Game manufacturer BioWare responds to a ‘straight male gamer’ who complained about the gay flirting in Dragon Age II.
From Kurt in Glee to Captain Jack in Torchwood, from Thirteen in House to Naomi in Skins, recent years have given us a glut of gay and bisexual characters on TV.
Surprisingly, given its macho image, the same has also been true in videogaming. The 2010 game Mass Effect 2 gave the option of a lesbian relationship for those who played the main character as a woman (though not a gay relationship if they played the character as a man). Grand Theft Auto IV produced the downloadable content The Ballad of Gay Tony. And while Hollywood still seems to have a problem hiring gay actors to play gay characters, British-made hit game series Fable has cast Stephen Fry as the louche bisexual character Reaver in all three games.
Now, BioWare, creator of Mass Effect, has robustly defended its decision to include gay relationships in its new role-playing game Dragon Age II.
Players who choose to be a man will be flirted with by another male character, as well as by several female characters. But receiving a male flirt, as well as the lack of “exotic” heterosexual romance choices, disturbed one player who posted angrily on a forum that BioWare was neglecting its “main demographic: the straight male gamer”.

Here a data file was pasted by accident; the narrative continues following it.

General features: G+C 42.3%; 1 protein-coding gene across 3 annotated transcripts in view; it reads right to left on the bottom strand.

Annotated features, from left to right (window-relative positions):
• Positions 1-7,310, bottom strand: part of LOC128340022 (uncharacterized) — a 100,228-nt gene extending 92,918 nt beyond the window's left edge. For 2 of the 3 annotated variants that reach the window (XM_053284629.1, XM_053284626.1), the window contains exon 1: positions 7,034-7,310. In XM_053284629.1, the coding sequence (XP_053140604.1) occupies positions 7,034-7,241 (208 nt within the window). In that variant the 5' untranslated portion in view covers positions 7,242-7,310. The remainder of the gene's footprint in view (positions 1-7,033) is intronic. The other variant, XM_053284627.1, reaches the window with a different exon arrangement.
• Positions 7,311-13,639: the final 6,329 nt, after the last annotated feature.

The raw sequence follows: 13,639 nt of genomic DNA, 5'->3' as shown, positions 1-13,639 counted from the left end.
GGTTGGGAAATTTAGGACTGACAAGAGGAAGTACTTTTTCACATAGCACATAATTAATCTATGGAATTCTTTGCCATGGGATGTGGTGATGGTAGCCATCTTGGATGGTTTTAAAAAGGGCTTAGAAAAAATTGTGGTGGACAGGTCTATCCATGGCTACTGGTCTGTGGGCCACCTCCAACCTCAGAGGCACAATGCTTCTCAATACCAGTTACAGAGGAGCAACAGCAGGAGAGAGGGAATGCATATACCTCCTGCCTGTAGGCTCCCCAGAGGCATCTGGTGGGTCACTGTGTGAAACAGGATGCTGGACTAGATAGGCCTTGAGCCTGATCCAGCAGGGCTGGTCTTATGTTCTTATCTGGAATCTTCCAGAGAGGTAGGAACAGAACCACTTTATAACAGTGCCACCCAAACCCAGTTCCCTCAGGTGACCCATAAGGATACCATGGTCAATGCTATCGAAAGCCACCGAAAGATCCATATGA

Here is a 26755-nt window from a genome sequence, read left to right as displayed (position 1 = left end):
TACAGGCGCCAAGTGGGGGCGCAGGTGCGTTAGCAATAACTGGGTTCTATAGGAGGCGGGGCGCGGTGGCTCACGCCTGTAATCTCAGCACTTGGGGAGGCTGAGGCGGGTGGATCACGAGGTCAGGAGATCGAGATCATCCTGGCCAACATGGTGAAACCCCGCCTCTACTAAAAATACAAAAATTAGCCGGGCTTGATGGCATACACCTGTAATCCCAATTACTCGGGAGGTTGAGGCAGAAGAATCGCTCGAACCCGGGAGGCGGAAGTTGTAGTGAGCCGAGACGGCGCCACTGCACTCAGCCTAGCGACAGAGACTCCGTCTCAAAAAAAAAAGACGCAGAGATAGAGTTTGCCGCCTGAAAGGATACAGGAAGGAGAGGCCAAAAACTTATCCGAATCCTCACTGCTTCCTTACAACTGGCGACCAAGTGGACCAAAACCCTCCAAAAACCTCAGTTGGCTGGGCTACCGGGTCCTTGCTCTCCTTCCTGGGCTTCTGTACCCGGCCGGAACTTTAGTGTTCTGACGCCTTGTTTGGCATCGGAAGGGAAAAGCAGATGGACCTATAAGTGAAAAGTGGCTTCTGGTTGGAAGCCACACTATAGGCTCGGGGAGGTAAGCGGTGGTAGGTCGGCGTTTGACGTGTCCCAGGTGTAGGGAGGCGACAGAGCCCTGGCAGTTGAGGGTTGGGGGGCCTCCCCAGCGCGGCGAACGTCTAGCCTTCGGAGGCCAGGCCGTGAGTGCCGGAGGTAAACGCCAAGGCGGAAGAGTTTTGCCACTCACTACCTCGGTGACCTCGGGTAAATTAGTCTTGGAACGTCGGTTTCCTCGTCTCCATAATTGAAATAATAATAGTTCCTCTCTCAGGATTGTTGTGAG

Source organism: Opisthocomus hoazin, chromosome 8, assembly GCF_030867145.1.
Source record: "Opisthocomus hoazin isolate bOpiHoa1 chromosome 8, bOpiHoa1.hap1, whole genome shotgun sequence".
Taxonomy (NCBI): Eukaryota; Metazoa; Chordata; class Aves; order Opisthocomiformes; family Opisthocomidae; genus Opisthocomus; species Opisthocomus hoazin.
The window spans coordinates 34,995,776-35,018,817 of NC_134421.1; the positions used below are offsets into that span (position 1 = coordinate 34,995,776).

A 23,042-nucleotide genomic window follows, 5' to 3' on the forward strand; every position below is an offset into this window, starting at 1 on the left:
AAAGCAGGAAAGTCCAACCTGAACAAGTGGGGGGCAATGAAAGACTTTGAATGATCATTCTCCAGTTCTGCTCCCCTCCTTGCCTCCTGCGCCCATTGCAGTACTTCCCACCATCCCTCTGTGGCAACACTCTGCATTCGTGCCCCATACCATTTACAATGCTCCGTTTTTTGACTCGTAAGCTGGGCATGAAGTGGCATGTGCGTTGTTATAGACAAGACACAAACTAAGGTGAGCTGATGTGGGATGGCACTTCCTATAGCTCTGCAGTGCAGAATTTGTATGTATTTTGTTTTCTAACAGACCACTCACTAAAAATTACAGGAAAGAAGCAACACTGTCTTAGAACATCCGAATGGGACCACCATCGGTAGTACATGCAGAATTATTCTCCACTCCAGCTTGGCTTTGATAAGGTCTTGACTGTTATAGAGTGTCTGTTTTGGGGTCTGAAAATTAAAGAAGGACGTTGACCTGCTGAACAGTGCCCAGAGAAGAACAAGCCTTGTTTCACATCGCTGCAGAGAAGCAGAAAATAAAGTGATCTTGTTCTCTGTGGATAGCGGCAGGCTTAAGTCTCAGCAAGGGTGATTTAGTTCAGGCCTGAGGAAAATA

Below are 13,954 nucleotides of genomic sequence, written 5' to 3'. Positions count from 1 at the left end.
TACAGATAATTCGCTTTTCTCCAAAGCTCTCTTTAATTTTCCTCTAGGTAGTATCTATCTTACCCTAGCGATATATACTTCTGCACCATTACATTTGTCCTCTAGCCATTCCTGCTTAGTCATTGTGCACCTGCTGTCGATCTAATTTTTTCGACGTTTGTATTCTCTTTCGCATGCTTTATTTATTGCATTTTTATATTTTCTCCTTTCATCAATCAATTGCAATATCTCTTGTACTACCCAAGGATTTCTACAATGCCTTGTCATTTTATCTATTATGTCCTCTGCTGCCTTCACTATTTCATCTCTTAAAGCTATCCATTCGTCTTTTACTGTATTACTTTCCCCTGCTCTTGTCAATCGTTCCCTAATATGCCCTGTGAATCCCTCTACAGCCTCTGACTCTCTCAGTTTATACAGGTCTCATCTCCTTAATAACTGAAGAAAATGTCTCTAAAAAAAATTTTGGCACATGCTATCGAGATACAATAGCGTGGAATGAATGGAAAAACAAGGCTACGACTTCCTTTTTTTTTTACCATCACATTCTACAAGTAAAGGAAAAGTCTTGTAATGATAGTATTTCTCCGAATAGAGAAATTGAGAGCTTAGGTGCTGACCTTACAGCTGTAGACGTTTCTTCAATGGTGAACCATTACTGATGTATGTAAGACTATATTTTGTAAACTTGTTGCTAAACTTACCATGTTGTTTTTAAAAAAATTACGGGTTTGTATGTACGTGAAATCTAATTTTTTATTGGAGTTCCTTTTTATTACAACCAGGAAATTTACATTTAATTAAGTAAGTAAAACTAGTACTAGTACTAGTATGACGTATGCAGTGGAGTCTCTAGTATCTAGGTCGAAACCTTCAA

“It makes things very awkward,” said this “straight male gamer”, “when your male companions keep making passes at you,” before calling for the implementation of a “No Homosexuality” option, to remove this distressing gayness from the game. He resents the fact that, although in previous BioWare games “almost every companion in the game was designed for the male gamer”, this is no longer the case. Plus, of course, he personally finds homosexuality “digusting”.
The response of David Gaider, senior writer at BioWare, was masterly: “Privilege always lies with the majority. They’re so used to being catered to that they see the lack of catering as an imbalance . . . And the person who says that the only way to please them is to restrict options for others is, if you ask me, the one who deserves it least.”
Hollywood may still have trouble making gay movies or casting gay actors, but the gaming industry is already far more grown up.
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